World Cup: As kick-off approaches, not everyone is in the mood to party , Latest Football News - The New Paper

World Cup: As kick-off approaches, not everyone is in the mood to party

DOHA – Shortly after touching down at the Hamad International Airport on Saturday, I learnt that Fifa president Gianni Infantino had delivered quite an incredible monologue at a news conference here.

He slammed the West for its “hypocrisy” in reporting about the host’s human rights record.

A day earlier, half the football world was up in arms about the late decision to ban alcohol sales at the eight tournament stadiums.

It was not even two weeks ago that Infantino had written to the 32 nations competing in Qatar, pleading to “let football take the stage” once the tournament kicks off.

That has become increasingly hard to do.

The beer ban was one of the first topics Tarun, the Bangladeshi Uber driver who picked me up from the airport, brought up on the way to the media centre.

After excitedly asking me which team I fancied to lift the World Cup – his pick was Argentina – his next question was: “You know the news about beer?”

Tarun has been a driver in Qatar for eight years and said he disagreed with the late decision. He felt Qatar has been caught in two minds: Wanting to be seen by the world as a progressive nation “like Abu Dhabi or Singapore”, while also wishing to retain its strong conservative culture.

“That company (Budweiser) has invested a lot with Fifa... I won’t be surprised if there is a lawsuit of some kind,” he said with a frown.

The decision was the latest cultural flash point – others include Qatar's treatment of migrant workers and laws against homosexuality – in the lead-up to this year’s tournament, which is being held in the Arab world for the first time.

The beer ban hinders Fifa’s long-time sponsor Budweiser – which has been a World Cup partner since 1986 – and also suggests the global football body was struggling to juggle its interests with that of an influential or wealthy host nation.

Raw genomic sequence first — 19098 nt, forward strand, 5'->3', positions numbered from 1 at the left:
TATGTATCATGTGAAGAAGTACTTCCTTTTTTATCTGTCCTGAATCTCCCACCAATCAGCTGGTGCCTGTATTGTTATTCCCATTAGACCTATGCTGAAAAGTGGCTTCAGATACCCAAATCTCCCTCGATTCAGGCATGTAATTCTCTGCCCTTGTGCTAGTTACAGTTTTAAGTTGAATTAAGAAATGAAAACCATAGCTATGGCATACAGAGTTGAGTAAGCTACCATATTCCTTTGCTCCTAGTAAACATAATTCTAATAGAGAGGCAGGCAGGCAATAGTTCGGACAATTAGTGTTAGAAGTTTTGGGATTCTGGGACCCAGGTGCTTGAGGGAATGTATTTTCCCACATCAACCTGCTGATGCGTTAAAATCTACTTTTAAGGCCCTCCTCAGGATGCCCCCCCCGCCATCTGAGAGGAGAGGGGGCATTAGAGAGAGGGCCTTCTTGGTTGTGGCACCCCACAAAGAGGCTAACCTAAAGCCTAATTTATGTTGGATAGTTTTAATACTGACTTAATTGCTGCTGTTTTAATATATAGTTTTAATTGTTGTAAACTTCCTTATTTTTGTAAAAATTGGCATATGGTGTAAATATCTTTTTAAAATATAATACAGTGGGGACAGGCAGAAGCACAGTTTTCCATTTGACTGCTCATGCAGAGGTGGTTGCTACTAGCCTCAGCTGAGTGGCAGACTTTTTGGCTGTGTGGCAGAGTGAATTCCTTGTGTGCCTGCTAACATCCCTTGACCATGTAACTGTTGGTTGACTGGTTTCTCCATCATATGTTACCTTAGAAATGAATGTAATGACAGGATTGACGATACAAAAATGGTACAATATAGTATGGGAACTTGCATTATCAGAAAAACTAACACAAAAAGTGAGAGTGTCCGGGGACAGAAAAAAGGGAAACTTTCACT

Infantino, however, insisted on Saturday that it was a “joint decision” between Qatar and Fifa, adding: “There will be many fan zones where you can buy alcohol in Qatar and fans can simultaneously drink alcohol.

“I think, if for three hours a day you cannot drink a beer, you will survive.”

The football world has been divided by that stance.

Football fans the world over have argued that downing a pint during a game is part of the sport’s culture.

One passenger on my flight was spotted, either in a timely coincidence or a deliberate protest, wearing a Budweiser cap.

Others have suggested that if you need alcohol to watch football, then you are not really watching football.

The choice has been taken away altogether now. So, is everyone in Qatar really ready to focus on the football?

In terms of infrastructure, the country is most definitely prepared. The World Cup stadiums are architectural masterpieces, and have been ready for months.

Images of England’s Harry Kane and Netherlands’ Virgil Van Dijk adorn buildings in Doha. PHOTO: REUTERS


World Cup flags, posters, bunting and creative decorations like large concrete balls, painted in the colours of the participating nations, can be seen lining the roads and on lamp posts.

Gigantic images of the stars of world football – England’s Harry Kane, South Korea’s Son Heung-min and Canada’s Alphonso Davies, among them – are plastered on skyscrapers overlooking the West Bay.

The picturesque Corniche, which faces Doha’s skyline on the opposite side of the bay, is where most fans have gathered.

At nearby Al Bidda Park, a fan festival is under way to drum up enthusiasm as the city prepares to host the 32 teams and up to 1.5 million supporters for the next month.

The weather – the thermostat reads 28 deg C and it is dry – is near perfect, at least for those who, like me, are accustomed to a tropical climate.

It might be a tad warm for others, though – England reportedly trained with misting fans. But once the action on the pitch heats up, the air-conditioning kicks in. 

On Sunday, the hosts will start the ball rolling when they take on Ecuador.

On my way to the media centre, I spotted an Ecuadorean jersey.

The mustachioed middle-aged man who wore it requested to be known only as Jose. He believes sport will take centre stage once the tournament kicks off.

“Football makes people forget, you know?” he said, with a smile.

Even if it is only for a couple of hours on Sunday and just a temporary distraction, the big kick-off cannot come sooner.

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